Good funds do not abandon their portfolio firms in times of crisis, but rather tend to support them until additional resources may be engaged, even when the process takes longer than expected. This is true as long as they believe in the company, its entrepreneurs and managers, and in their ability to pull through the rough times and recover from them. For instance, after the crisis in the capital market started in 2000, many funds continued investing considerable amounts of money in their portfolio companies, even though their original plans were to solicit financing from the public or by private placements. Companies which are not backed by funds with strong financial resources are less likely to survive in times of crisis on the capital markets.
The introduction of a substantial fund into a startup requires the company to manage its affairs properly and to keep them in good order. Moreover, other investors and entities seeking cooperation usually like to see a substantial venture capital fund in the company, since such presence affirms the propriety and high standards of the company and its entrepreneurs. The existence of a reputable fund among the main investors in a company also facilitates the recruitment of senior employees for the company, since potential workers are favorably impressed by the fact that the company has passed the fund's screening mechanisms and can rely on the fund's know-how, experience, and connections.
Connections in the financial community—
Successful venture capital funds are well-connected in the financial community, both with other venture capital funds and in the broader community which includes, among others, investment banks. These connections are highly beneficial for the company's future investment rounds. Funds tend to work with one another, and a company referred by an esteemed fund stands a better chance of securing an investment from the fund to which it was referred. Furthermore, in later stages, the presence of funds and other institutional investors among a company's investors provides the company with additional support which facilitates the raising of capital from the public and, consequently, engaging underwriters for the offering.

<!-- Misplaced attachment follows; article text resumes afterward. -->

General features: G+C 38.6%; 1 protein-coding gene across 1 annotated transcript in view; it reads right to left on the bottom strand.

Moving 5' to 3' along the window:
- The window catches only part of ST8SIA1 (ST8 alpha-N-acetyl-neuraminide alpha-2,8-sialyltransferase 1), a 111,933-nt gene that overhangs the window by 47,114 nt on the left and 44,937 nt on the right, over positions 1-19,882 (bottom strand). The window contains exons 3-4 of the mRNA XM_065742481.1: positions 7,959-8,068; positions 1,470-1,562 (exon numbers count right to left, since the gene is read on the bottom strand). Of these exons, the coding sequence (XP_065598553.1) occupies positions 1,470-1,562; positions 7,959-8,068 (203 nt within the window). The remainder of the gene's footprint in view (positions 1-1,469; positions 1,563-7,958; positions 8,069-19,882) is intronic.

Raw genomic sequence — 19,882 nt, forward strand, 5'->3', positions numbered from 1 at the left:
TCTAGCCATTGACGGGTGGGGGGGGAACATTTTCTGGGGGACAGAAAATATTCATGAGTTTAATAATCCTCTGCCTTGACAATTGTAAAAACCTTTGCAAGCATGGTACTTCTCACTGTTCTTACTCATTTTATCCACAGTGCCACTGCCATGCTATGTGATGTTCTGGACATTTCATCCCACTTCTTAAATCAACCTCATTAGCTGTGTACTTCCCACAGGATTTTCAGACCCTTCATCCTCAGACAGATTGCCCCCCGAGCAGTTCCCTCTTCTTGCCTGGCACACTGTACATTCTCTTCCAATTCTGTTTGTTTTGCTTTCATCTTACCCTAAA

The managers of venture capital funds are usually well-connected in the business world, either directly or through their acquaintance with their own investors. Connections in the industry can significantly facilitate a company's securing of strategic alliances, as well as business deals. This issue is particularly important when the company's clientele are not end consumers, but rather the business community itself. In such cases, fund managers help to open doors to potential customers and tie deals with the investors in the fund and the companies which its managers know, as well as promote investments by various strategic investors.
Considerable assistance in recruiting top management—
An excellent management is crucial for leading a company on the road to success. Leading venture capital funds have reserves of and connections with managers who possess the potential to manage different companies, and the funds help to bring them to the company. Fund managers may also assist in screening and interviewing candidates. Furthermore, as mentioned above, senior executives prefer to see a leading venture capital fund as a partner in the company because such partnership indicates that serious outsiders have invested money in the company (i.e., the risk is lower than the risk involved in anonymous ventures) and guarantees that the company has stable financial backing, at least initially.